Rainbow Crosswalk Pilot Program Could Lead to “Artistic” Crosswalks in Other Parts of City

(Photo by Sam Sanchez)

The rainbow crosswalk that was installed last June at the corner of Evergreen and North Main may serve as a model for “artistic” crosswalks in other parts of the city under a proposed Community Crosswalks Program, according to the Department of Transportation & Capital Improvements (TCI).

The rainbow crosswalk was originally installed as part of six-month pilot program. In a February 19 briefing to the City Council Transportation Committee, TCI offered data collected during the months following the installation of the rainbow crosswalk.

“The pilot revealed that symbolic, artistic displays like the Pride Crosswalk have a place in our community,” Councilman Roberto C. Treviño said in a statement. “If approved, the Community Crosswalk Program could add so much vibrancy and meaning to ordinary infrastructure throughout San Antonio.”

The plan to create the rainbow crosswalk originated in the summer of 2017 when Councilman Treviño submitted a Council Consideration Request which the City’s Council’s Governance Committee approved as a pilot program.

The cost to install the rainbow crosswalk was $32,501.04. The city of covered the initial cost of $12,668.80, which is the cost of a non-decorative crosswalk. The LGBT community raised an additional $19,832.24 to reimburse the city for the additional cost to install the rainbow stripes.

The City Council requested TCI develop guidelines for future community-based crosswalks based on their study of the rainbow crosswalk. TCI submitted the following:

• Community Crosswalk Program Sponsor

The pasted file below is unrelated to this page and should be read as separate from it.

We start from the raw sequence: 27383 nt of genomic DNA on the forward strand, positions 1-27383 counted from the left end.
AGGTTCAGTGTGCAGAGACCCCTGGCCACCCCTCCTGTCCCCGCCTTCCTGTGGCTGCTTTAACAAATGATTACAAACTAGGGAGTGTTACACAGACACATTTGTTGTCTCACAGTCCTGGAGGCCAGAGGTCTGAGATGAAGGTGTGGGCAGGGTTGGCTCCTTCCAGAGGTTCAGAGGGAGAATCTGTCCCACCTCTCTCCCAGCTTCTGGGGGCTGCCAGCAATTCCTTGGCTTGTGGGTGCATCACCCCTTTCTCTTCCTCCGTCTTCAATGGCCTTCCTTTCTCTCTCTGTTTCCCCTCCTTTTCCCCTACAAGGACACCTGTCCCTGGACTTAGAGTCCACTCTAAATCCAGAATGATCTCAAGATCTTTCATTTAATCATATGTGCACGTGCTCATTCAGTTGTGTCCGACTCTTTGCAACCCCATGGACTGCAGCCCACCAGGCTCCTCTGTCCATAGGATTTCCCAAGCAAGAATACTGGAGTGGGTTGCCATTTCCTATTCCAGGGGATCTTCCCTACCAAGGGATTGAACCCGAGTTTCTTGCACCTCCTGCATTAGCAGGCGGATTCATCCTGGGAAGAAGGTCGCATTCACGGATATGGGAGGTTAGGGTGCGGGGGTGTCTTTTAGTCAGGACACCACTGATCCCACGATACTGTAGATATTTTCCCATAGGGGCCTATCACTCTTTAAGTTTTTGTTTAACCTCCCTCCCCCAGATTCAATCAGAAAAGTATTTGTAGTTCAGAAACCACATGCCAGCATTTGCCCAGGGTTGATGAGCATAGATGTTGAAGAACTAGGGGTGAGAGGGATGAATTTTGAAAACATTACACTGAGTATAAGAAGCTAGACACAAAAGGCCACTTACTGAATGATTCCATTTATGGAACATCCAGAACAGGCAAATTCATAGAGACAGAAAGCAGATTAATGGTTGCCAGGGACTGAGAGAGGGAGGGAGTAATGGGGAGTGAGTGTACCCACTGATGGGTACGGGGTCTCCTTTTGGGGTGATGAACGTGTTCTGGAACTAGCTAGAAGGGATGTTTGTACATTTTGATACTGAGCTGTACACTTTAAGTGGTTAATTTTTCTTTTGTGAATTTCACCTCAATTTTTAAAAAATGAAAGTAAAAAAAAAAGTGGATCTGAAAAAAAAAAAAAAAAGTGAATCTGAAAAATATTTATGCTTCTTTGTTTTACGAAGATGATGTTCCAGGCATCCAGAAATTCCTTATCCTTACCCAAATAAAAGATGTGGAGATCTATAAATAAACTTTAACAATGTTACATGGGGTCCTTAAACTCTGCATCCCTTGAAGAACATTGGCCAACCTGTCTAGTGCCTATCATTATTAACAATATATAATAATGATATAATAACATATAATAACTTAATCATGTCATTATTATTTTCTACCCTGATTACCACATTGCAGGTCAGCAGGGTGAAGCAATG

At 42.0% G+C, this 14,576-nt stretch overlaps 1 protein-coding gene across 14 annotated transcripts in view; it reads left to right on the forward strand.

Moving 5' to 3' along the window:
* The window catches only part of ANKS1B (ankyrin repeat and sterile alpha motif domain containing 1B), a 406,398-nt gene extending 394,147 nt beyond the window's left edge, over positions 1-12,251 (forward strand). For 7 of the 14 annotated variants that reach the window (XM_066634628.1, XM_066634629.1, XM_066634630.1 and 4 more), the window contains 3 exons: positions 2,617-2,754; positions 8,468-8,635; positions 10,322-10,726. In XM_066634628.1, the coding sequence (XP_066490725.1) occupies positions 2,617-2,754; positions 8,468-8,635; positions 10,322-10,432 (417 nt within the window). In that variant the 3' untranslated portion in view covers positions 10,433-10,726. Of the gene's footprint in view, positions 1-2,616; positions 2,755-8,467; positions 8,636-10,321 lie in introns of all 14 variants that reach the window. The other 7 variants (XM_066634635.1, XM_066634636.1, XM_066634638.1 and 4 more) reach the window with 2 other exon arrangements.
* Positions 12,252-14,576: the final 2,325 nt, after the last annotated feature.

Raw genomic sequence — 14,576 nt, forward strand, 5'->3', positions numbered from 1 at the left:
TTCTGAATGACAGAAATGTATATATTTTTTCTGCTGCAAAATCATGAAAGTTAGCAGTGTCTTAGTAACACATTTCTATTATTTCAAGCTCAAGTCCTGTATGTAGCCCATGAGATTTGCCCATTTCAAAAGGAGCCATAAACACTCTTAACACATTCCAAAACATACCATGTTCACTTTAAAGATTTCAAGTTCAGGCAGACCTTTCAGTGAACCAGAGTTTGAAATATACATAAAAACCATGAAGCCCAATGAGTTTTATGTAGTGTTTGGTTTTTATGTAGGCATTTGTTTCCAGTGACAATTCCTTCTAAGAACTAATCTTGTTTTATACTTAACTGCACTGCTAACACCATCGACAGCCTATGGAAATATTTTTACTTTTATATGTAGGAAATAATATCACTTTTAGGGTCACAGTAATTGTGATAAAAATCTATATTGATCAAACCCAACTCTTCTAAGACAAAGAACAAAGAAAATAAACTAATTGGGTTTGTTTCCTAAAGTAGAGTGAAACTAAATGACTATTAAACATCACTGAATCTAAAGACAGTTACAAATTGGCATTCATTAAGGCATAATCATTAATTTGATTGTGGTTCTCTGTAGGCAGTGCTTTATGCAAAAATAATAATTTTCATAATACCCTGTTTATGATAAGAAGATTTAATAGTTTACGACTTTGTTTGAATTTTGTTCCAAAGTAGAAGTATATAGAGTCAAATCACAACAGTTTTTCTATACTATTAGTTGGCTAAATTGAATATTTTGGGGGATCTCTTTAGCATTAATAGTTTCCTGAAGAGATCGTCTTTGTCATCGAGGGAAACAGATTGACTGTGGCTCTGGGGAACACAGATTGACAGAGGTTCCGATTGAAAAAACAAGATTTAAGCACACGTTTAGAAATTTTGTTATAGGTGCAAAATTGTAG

Community Crosswalks may be sponsored by individuals or organizations that have a connection with the community where the proposed crosswalk is to be located. The program sponsor will be responsible for funding all or a portion of the proposed crosswalk and on-going maintenance of the Community Crosswalk. If the crosswalk is scheduled and budgeted for replacement, the City’s share can be used towards the total cost.

• Community Outreach and Support
The program sponsor will be responsible to conduct outreach and obtain consensus from the community regarding the Community Crosswalk project including signatures of support from adjacent property owners as well as a letter of support from the City Councilmember(s) representing the district(s) in which the Community Crosswalk is located. The message cannot be inconsistent with the values of the broader community as determined by the City Council.

• Locations Eligible for Crosswalk Consideration
Community Crosswalk location shall be considered only at an intersection, designated pedestrian crossing, or existing crosswalk where the crosswalk is controlled by a stop sign, traffic signal, or pedestrian hybrid beacon. It is recommended that the pavement be in good condition, allowing the materials to bond well and prolong the life of the crosswalk. Designated school crosswalks are not eligible for the Community Crosswalk Program. The decorative element could detract the driver’s attention away from the school children.

• Community Crosswalk Designs
The decorative element of the proposed design shall be incorporated within the standard white crosswalk markings and shall not attempt to communicate through words or images or any type of traffic control message.

TCI recommends the creation of the Community Crosswalk Program and is working with the City Council Transportation Committee to develop the final guidelines.

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